Feeds

Oracle's first monthly patch batch fails to placate critics

Behind MS on security, says top bug hunter

  • alert
  • submit to reddit

The Essential Guide to IT Transformation

Oracle this week released a multitude of security fixes in a long-awaited and extensive series of patches that constitute its first monthly security update.

In January and February, UK-based security tools firm Next Generation Security Software (NGSSoftware) notified Oracle of 34 security vulnerabilities affecting various versions of its database software. Patches have at last been delivered, along with fixes other vulns discovered by other security researchers and Oracle itself.

David Litchfield, managing director of NGSSoftware, told El Reg that there are probably approximately 100 security fixes in all. "There are tons of bugs for a supposedly 'unbreakable' product," he said, referring to an ill-fated marketing campaign by the database giant a couple of years back when it claimed its products were immune to attack.

The vulnerabilities affect various versions of Oracle Database Server (including the latest 10g release), Application Server and Enterprise Manager software. Oracle's Collaboration Suite and E-Business Suite 11i contain the vulnerable software and are affected as well.

Some of the flaws might be exploited to compromise a vulnerable system, cause a DoS (Denial of Service), or conduct SQL injection attacks, according to security firm Secunia. The risk remains unclear because Oracle is providing no details of the various vulnerabilities. It fears that any information would give vital clues to criminal crackers about how to exploit unpatched systems.

We can't say what this patch does- but apply it now!

In a change of policy, NGSSoftware is holding back information on the bugs it discovered in Oracle's software for three months to give users an opportunity to patch systems (NGSSoftware's stripped down advisory is here). "Some of the bugs we discovered as easy to exploit without even a user ID or password. We've decided to protect people by not releasing the information. All database administrators need to know is that their systems are massively vulnerable and they ought to apply patches. They don't need to know the details," Litchield said.

Oracle's first monthly patch invites comparisons with Microsoft, which adopted the same approach last year. Litchfield said the release of its first monthly security patch showed Oracle was improving its security response ("it's had a change of attitude"), but he is scathing about the firm's overall security stance. "Oracle is maturing, but it still got a long way to go to catch up with Microsoft," he said. ®

Related stories

Oracle joins the monthly patch bandwagon
Oracle 'sitting on security fixes'
Oracle 9i Database, Ap Server bust six ways to Sunday
How to hack unbreakable Oracle servers
Ballmer's new MS security fix same patches, but nicer

Build a business case: developing custom apps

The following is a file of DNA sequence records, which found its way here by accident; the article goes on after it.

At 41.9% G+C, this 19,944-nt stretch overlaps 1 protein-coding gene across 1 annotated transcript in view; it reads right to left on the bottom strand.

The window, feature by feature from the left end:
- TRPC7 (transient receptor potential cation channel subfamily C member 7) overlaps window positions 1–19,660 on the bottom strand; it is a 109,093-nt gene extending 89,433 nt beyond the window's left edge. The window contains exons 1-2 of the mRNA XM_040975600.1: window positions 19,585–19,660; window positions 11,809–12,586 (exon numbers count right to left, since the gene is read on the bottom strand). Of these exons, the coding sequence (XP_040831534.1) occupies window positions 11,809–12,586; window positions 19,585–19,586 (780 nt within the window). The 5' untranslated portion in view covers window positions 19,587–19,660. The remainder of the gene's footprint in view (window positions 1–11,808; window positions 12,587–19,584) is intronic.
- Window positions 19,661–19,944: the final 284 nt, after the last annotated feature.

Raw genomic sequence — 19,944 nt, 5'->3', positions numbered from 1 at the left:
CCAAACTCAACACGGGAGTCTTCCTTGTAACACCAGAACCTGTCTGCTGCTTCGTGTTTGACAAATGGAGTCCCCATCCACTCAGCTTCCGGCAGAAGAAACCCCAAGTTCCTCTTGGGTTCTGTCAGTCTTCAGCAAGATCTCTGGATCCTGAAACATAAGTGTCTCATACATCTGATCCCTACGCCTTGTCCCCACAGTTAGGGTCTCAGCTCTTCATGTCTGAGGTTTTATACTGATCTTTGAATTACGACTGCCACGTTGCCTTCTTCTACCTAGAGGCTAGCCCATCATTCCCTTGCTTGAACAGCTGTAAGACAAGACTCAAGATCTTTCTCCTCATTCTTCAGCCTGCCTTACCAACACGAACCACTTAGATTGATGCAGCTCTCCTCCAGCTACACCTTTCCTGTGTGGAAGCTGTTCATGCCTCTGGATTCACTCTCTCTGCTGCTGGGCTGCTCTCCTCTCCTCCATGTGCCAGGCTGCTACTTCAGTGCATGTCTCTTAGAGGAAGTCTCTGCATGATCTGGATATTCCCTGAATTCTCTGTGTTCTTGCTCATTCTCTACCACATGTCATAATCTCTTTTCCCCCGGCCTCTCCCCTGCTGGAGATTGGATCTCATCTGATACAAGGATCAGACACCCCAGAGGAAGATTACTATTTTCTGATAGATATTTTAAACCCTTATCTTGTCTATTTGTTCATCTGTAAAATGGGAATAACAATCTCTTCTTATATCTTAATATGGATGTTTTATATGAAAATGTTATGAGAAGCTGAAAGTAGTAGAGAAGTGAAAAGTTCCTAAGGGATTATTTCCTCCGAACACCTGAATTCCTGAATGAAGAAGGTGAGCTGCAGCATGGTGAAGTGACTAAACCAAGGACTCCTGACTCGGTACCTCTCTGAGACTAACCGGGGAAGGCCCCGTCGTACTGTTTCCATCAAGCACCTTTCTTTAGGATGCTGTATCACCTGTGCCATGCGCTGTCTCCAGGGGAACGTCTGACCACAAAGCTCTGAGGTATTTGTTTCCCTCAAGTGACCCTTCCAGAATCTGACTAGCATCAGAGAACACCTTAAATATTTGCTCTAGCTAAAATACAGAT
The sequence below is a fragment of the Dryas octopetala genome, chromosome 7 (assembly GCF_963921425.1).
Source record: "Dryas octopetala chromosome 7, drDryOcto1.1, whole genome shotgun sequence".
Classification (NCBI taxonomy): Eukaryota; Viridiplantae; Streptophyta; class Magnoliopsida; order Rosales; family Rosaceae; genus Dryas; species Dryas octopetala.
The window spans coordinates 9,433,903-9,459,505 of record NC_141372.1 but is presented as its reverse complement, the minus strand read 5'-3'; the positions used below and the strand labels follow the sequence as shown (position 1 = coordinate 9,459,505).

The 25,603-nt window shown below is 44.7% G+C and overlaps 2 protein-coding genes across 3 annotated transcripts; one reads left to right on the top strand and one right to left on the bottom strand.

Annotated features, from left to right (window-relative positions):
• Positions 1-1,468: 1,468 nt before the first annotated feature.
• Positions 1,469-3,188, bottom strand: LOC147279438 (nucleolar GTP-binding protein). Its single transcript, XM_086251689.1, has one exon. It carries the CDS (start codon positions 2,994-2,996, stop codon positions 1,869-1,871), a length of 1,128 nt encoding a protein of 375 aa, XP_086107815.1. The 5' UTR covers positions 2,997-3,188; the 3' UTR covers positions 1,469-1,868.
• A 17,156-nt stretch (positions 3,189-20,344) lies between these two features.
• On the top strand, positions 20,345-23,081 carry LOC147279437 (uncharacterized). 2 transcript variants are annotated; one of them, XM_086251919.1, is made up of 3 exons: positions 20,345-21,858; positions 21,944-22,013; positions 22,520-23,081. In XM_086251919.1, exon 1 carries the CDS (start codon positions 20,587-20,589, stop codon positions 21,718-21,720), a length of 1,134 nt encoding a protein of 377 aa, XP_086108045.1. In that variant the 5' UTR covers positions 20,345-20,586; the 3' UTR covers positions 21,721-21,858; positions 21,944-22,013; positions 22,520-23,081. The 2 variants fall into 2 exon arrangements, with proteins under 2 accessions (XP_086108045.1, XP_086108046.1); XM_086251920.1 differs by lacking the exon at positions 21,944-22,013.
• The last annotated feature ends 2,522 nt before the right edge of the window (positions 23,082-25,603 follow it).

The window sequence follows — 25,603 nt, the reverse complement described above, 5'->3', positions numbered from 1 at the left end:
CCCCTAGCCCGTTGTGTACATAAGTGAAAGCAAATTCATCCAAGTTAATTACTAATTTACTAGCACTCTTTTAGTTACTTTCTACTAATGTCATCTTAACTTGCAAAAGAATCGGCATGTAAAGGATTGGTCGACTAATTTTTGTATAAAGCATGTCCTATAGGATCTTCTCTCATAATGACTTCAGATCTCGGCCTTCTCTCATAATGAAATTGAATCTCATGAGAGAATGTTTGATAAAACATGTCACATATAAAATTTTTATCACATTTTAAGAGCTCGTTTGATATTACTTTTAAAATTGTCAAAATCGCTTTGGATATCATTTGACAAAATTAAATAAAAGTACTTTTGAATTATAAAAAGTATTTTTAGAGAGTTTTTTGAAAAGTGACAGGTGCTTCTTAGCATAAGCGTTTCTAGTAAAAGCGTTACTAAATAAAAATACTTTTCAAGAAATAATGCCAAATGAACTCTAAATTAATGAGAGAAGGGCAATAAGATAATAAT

More from The Register

next story
14 antivirus apps found to have security problems
Vendors just don't care, says researcher, after finding basic boo-boos in security software
'Things' on the Internet-of-things have 25 vulnerabilities apiece
Leaking sprinklers, overheated thermostats and picked locks all online
iWallet: No BONKING PLEASE, we're Apple
BLE-ding iPhones, not NFC bonkers, will drive trend - marketeers
Only '3% of web servers in top corps' fully fixed after Heartbleed snafu
Just slapping a patched OpenSSL on a machine ain't going to cut it, we're told
How long is too long to wait for a security fix?
Synology finally patches OpenSSL bugs in Trevor's NAS
Secure microkernel that uses maths to be 'bug free' goes open source
Hacker-repelling, drone-protecting code will soon be yours to tweak as you see fit
Israel's Iron Dome missile tech stolen by Chinese hackers
Corporate raiders Comment Crew fingered for attacks
Tor attack nodes RIPPED MASKS off users for 6 MONTHS
Traffic confirmation attack bared users' privates - but to whom?
Roll out the welcome mat to hackers and crackers
Security chap pens guide to bug bounty programs that won't fail like Yahoo!'s
prev story

Whitepapers

Implementing global e-invoicing with guaranteed legal certainty
Explaining the role local tax compliance plays in successful supply chain management and e-business and how leading global brands are addressing this.
Consolidation: The Foundation for IT Business Transformation
In this whitepaper learn how effective consolidation of IT and business resources can enable multiple, meaningful business benefits.
Backing up Big Data
Solving backup challenges and “protect everything from everywhere,” as we move into the era of big data management and the adoption of BYOD.
Boost IT visibility and business value
How building a great service catalog relieves pressure points and demonstrates the value of IT service management.
Why and how to choose the right cloud vendor
The benefits of cloud-based storage in your processes. Eliminate onsite, disk-based backup and archiving in favor of cloud-based data protection.